Updated 03/10/2010 12:03 AM
NY1 Theater Review: "Equivocation"
The Manhattan Theatre Club's staging of "Equivocation" is a new work which offers up a look at a dramatic chapter in the life of William Shakespeare and the creation of one his major tragedies. Time Out New York contributing critic David Cote filed the following review.
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Any theater person will tell you to never, ever refer to “Macbeth” in a theater. If you quote 'the Scottish play' it’s bad luck; the tragedy is cursed. So the cast and crew of Bill Cain’s smart if overstuffed "Equivocation" are probably on guard as their play speculates on how and why Shakespeare wrote you know what.
For anyone who knows Shakespeare or Jacobean history, "Equivocation" is intellectual catnip. Here, the Bard is known as Shagspeare, and he’s played with a nice mix of wariness and wile by the appealing John Pankow. Shag is commissioned by the snaky spymaster Sir Robert Cecil, played by David Pittu, to write a play about the Gunpowder Plot of 1605. In this notorious incident, a group of Catholics tried to blow up the House of Lords and assassinate James I. Shag is reluctant to dramatize this hot topic, but filthy lucre and kingly insistence are hard to resist.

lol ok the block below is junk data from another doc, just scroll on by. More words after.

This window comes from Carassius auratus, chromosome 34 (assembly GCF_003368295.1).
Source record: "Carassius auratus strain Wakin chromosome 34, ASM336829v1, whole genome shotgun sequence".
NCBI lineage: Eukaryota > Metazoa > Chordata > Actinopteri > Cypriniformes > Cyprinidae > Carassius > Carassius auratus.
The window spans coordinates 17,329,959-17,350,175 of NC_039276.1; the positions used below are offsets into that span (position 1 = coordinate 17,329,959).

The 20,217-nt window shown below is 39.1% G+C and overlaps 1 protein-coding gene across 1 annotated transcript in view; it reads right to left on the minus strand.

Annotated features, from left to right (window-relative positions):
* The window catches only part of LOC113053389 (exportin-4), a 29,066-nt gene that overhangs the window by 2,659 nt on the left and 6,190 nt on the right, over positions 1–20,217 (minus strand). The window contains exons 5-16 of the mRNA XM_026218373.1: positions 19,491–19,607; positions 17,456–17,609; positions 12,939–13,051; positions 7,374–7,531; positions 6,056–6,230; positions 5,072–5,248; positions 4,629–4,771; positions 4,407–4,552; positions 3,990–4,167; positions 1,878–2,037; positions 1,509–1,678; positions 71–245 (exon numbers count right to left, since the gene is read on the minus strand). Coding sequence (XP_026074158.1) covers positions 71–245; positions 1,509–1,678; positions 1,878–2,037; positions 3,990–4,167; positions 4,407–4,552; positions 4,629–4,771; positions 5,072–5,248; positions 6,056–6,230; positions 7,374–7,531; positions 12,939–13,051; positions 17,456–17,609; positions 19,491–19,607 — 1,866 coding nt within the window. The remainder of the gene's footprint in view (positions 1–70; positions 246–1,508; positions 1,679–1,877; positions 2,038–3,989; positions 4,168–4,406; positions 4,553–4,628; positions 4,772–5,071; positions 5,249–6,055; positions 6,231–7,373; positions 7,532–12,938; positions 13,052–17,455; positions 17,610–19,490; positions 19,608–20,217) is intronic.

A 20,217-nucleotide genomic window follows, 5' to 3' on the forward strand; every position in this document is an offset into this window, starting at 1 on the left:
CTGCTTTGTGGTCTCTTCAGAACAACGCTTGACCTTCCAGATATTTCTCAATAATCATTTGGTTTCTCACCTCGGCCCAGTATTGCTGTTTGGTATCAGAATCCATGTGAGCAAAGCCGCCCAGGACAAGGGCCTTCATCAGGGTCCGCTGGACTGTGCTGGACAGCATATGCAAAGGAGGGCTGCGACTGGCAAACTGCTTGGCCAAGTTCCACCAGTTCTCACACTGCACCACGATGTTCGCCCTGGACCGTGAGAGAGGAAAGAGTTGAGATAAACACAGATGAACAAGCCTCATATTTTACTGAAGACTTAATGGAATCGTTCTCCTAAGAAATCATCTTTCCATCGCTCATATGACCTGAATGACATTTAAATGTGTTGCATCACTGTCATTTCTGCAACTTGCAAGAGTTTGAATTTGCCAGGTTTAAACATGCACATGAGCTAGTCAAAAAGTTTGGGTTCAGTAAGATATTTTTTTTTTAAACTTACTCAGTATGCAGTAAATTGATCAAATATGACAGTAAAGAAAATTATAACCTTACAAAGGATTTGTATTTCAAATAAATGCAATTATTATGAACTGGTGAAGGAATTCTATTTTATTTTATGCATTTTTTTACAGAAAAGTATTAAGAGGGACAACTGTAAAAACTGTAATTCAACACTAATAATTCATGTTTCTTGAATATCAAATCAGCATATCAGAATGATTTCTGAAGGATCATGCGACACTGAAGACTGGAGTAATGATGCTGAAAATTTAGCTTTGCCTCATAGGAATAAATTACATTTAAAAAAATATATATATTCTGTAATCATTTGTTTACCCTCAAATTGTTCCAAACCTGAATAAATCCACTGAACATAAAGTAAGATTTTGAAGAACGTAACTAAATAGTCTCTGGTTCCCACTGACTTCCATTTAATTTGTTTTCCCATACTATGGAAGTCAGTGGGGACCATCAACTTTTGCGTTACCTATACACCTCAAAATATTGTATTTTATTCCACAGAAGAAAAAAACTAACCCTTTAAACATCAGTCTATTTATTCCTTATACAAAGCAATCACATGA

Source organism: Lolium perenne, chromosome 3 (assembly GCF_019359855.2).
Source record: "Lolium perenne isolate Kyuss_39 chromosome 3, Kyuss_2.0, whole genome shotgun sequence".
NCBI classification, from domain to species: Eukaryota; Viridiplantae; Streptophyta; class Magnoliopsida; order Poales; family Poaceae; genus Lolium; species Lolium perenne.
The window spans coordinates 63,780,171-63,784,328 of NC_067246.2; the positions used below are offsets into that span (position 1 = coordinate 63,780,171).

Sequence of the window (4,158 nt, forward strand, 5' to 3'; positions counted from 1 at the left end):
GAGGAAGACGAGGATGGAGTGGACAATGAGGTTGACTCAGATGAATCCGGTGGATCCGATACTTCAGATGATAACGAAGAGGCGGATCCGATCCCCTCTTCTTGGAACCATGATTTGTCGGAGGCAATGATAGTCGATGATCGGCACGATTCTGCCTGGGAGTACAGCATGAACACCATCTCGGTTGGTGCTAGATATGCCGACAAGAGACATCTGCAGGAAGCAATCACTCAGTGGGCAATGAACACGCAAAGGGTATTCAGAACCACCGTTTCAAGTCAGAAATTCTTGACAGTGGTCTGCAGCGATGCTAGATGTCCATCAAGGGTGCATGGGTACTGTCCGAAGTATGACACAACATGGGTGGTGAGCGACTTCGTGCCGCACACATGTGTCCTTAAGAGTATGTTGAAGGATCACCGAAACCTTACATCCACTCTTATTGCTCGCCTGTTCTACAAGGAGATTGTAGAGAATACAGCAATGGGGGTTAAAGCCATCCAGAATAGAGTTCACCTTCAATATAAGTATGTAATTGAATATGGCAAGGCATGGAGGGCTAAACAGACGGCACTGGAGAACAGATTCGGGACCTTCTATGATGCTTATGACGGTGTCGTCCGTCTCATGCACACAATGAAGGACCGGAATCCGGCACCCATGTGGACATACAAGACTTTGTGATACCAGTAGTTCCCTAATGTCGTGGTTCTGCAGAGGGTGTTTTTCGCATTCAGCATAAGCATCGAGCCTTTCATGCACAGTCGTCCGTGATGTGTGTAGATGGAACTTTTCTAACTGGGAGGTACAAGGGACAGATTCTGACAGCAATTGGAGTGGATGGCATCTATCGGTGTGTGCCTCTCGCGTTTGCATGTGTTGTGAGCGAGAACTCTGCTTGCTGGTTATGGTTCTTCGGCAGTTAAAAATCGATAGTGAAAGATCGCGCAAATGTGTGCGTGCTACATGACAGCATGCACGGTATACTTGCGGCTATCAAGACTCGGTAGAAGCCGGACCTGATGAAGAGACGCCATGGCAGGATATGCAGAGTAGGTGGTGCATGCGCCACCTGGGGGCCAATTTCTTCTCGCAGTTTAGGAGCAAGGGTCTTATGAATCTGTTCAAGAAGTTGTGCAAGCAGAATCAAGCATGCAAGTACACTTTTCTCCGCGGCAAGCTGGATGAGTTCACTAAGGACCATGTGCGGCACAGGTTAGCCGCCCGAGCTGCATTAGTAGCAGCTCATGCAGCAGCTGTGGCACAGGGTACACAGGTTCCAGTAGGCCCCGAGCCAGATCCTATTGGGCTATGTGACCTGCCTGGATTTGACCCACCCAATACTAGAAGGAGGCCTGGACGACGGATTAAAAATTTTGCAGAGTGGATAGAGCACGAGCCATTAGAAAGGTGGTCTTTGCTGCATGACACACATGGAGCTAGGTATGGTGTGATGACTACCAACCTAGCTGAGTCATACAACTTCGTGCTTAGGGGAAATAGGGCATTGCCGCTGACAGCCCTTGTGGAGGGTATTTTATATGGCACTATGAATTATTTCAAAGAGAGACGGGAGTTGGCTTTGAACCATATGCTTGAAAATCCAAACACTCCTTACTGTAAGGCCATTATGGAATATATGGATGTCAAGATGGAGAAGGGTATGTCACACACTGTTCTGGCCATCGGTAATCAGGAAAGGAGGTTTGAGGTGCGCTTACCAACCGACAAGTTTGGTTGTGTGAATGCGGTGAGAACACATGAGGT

When our playwright starts to investigate the motives and players behind the failed attempt, including the mysterious Jesuit priest Robert Garnet, he begins to glimpse the terrifying machinery of the Jacobean surveillance state. How can Shag’s play use the Jesuit practice of equivocation -- truth-telling within a lie -- to expose themes of political extremism, outlaw religion and loyalty while catching the conscience of the villainous Cecil as well?
Bill Cain’s breathless collage of history, literary theory and self-referential humor is a near-Stoppardian coup. Near, but not quite there. True, issues of 17th-century terrorism, torture and propaganda are keenly relevant. And Cain clearly reveres Shakespeare, but also builds in a political and ethical critique of the genius. But Garry Hynes and her talented cast of six struggles to keep this machine of too many moving parts running smoothly. Solid cast, seasoned director, and a really clever script just can’t offset Cain’s structural tangle and his conceptual overreaching.
Vaulting ambition destroyed one fictional bloody-minded Scot I won’t name, but sadly it’s not enough to make this impressive piece an unequivocal success.